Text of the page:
Andrew Blechman is the author of a book titled Leisureville. In his book he is casting a critical eye at retirement communities like Sun City which he feels are eroding community values in the U. S. He doesn’t believe that senior citizens should live in an area of relaxation, play a lot of golf, enjoy a senior center, and generally drop out from the "rat race" world of the younger generations. He calls it "living in a world of exclusion."
Blechman thinks that seniors should embrace their younger neighbors outside of Sun City and not live in the world of age segregation. In other words, they should allow younger families to move into Sun City. He states that residents don’t like kids and schools but fails to mention they are paying Maricopa County property taxes, of which about 50% goes to schools. According to Blechman, places like Sun City represent "an acknowledgment of societal failure."
Andrew Blechman lives in Massachusetts, and from his photo, I would guess that he is 35 to 40 years old. I’m sure he worked hard researching his book, but, how can he be an authority on Sun City or its residents from his Eastern vantage point and looking through the eyes of one his age? I compare his opinion to that of a 16 year old girl who is convinced that her current boyfriend is the one she wants to marry NOW. In a few years she will laugh at such a notion as being the silly thought it was. The same applies to Blechman. He is viewing Sun City through the naive eyes of his youth. He has no way of knowing the feelings of its citizens and he has no idea what it is like to be 70 years old.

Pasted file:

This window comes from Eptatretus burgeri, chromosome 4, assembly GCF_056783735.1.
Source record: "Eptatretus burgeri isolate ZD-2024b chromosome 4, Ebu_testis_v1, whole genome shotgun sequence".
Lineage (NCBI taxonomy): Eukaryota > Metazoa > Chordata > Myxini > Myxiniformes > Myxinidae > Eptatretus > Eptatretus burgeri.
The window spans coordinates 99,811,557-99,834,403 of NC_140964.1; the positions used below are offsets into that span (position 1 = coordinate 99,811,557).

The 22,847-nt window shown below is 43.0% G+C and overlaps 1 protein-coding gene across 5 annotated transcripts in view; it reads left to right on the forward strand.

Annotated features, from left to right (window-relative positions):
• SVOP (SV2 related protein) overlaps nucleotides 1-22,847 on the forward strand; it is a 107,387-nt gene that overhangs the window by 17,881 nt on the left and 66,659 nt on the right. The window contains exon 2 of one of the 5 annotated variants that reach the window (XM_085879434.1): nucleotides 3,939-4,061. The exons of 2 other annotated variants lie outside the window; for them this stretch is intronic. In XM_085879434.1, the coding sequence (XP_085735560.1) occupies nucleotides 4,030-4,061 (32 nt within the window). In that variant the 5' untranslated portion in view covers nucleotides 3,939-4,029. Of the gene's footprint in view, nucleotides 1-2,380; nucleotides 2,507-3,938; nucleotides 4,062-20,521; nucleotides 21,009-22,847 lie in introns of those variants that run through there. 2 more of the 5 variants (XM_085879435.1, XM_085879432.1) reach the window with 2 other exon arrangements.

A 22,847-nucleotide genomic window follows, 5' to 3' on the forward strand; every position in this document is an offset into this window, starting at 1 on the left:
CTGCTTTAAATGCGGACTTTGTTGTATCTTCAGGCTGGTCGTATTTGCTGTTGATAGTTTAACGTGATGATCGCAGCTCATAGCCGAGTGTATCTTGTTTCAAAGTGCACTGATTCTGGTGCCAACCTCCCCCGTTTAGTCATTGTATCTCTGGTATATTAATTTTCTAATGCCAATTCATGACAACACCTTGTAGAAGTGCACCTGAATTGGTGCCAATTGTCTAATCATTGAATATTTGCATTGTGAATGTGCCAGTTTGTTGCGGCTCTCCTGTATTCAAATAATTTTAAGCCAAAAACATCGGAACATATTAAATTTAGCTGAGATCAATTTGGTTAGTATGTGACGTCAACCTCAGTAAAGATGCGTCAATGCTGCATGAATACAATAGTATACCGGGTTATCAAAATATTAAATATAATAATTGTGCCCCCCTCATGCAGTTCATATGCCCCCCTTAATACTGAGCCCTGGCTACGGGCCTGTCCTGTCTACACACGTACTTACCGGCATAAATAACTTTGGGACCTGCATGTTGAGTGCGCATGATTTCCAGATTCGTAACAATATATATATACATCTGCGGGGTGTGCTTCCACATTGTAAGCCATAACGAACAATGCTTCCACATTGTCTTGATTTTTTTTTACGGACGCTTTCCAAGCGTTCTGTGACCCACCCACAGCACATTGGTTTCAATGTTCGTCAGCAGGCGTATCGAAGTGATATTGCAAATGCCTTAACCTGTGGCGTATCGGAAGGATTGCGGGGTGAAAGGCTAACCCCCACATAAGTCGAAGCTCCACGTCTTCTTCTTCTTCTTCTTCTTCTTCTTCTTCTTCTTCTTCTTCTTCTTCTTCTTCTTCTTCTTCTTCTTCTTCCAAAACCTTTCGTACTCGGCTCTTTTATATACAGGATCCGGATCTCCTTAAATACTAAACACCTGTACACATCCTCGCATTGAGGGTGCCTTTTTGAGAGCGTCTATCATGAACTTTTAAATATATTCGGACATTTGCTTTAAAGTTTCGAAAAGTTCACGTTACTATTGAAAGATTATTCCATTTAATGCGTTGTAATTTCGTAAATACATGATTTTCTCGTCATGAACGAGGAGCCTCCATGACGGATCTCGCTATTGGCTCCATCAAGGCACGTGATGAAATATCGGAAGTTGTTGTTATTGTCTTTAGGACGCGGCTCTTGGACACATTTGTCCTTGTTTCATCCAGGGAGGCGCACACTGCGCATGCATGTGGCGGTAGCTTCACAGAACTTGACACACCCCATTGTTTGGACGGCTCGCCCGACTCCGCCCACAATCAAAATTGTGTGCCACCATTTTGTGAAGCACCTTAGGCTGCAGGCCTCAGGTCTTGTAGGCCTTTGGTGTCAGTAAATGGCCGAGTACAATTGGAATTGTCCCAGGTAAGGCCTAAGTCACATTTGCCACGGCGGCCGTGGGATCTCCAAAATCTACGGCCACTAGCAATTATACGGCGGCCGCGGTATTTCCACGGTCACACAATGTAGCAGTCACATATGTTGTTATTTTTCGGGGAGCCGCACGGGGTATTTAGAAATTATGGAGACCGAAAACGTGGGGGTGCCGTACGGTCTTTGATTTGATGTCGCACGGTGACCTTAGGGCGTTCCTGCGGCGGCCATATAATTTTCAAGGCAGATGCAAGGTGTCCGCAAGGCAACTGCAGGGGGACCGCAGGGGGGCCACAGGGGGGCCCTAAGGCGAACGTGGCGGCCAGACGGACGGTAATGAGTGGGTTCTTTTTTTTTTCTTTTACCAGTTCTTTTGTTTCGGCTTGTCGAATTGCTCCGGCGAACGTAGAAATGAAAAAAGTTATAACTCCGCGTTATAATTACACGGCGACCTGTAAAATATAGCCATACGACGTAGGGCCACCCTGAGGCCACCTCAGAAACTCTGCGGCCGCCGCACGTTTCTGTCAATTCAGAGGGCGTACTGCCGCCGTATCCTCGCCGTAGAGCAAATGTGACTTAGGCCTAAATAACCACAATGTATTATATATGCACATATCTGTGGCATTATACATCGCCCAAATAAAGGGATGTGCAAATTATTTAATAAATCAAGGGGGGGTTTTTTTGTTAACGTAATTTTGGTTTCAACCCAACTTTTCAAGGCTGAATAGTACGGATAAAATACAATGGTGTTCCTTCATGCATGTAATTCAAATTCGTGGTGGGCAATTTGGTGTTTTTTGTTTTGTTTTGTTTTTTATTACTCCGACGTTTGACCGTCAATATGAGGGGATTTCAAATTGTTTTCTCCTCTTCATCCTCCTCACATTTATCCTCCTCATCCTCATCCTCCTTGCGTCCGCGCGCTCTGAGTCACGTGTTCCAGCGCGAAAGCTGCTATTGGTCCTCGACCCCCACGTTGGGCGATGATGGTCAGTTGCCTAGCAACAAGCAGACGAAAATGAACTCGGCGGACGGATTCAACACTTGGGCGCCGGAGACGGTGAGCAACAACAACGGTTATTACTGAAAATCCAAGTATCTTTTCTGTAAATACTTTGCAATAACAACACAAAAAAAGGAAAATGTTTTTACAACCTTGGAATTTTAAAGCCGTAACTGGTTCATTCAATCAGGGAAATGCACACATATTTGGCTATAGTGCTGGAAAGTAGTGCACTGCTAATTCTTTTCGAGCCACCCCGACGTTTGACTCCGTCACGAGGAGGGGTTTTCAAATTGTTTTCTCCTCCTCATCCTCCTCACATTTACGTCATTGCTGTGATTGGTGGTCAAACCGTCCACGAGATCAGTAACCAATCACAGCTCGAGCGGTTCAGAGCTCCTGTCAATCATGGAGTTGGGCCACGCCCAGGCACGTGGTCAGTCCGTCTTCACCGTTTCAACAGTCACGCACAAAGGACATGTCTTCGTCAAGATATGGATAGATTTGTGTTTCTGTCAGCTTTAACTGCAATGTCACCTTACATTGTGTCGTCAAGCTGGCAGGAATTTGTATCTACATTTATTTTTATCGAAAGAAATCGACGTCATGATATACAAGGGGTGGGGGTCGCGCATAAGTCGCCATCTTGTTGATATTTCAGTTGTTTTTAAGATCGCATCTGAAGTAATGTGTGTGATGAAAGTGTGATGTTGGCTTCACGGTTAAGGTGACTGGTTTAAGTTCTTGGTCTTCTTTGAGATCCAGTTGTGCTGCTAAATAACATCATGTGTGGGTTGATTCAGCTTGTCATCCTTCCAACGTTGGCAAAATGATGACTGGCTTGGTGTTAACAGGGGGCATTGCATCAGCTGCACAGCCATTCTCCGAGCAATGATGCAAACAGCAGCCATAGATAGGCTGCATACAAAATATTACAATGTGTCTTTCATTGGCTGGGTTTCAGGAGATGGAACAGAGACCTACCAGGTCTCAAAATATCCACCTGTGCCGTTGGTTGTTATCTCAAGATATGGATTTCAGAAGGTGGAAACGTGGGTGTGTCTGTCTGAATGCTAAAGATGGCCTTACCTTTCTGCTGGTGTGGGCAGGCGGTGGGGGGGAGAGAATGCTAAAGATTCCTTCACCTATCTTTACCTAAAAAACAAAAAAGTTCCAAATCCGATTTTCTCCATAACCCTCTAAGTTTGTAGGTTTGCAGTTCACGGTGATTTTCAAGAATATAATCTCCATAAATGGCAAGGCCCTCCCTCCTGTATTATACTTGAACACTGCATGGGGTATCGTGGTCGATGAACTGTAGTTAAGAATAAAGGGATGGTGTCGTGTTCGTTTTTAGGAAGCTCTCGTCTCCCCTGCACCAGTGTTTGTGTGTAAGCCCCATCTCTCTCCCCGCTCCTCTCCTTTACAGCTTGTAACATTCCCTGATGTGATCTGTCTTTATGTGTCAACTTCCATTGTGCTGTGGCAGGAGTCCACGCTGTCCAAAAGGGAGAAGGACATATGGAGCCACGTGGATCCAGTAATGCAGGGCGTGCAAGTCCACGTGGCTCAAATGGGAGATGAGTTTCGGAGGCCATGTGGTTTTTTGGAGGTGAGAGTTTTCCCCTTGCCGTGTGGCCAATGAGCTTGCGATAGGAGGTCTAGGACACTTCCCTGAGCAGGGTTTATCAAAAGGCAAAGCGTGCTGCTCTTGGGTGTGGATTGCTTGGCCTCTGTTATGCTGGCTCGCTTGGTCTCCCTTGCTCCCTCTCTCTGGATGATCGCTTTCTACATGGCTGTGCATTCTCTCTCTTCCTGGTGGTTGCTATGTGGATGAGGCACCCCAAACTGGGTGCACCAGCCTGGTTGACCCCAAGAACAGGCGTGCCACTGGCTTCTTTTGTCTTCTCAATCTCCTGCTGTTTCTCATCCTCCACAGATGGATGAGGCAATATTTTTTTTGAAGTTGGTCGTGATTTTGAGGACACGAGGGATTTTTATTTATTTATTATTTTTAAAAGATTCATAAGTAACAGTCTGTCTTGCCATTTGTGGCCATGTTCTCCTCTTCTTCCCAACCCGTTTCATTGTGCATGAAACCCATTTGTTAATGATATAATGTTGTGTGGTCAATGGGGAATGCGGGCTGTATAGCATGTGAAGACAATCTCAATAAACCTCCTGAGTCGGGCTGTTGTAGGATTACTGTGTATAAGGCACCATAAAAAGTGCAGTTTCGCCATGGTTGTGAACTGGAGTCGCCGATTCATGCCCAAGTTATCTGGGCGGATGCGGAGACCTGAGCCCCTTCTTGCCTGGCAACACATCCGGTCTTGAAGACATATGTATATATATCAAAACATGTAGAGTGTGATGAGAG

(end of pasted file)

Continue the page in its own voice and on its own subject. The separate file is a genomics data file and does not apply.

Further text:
Blechman takes himself too seriously. Many Sun City residents work part time and are big into volunteering. Many also leave in the summer and plenty of Boomers who are now retiring say they are not going to quit working at all. This is not the selfish utopia that Blechman thinks it is. The residents simply want to live out their golden years in peace and quiet in a sane community devoid of children and crime. Besides, do younger families really WANT to live with the golden-agers next door? I don’t think so.
Although age wise I could live in Sun City, I prefer not to. However, I defend the rights of those who enjoy that lifestyle. Even Blechman admits that Sun City is "a powerful vision that has proved to be very appealing to a sizable segment of aging Americans."
That’s good enough for me.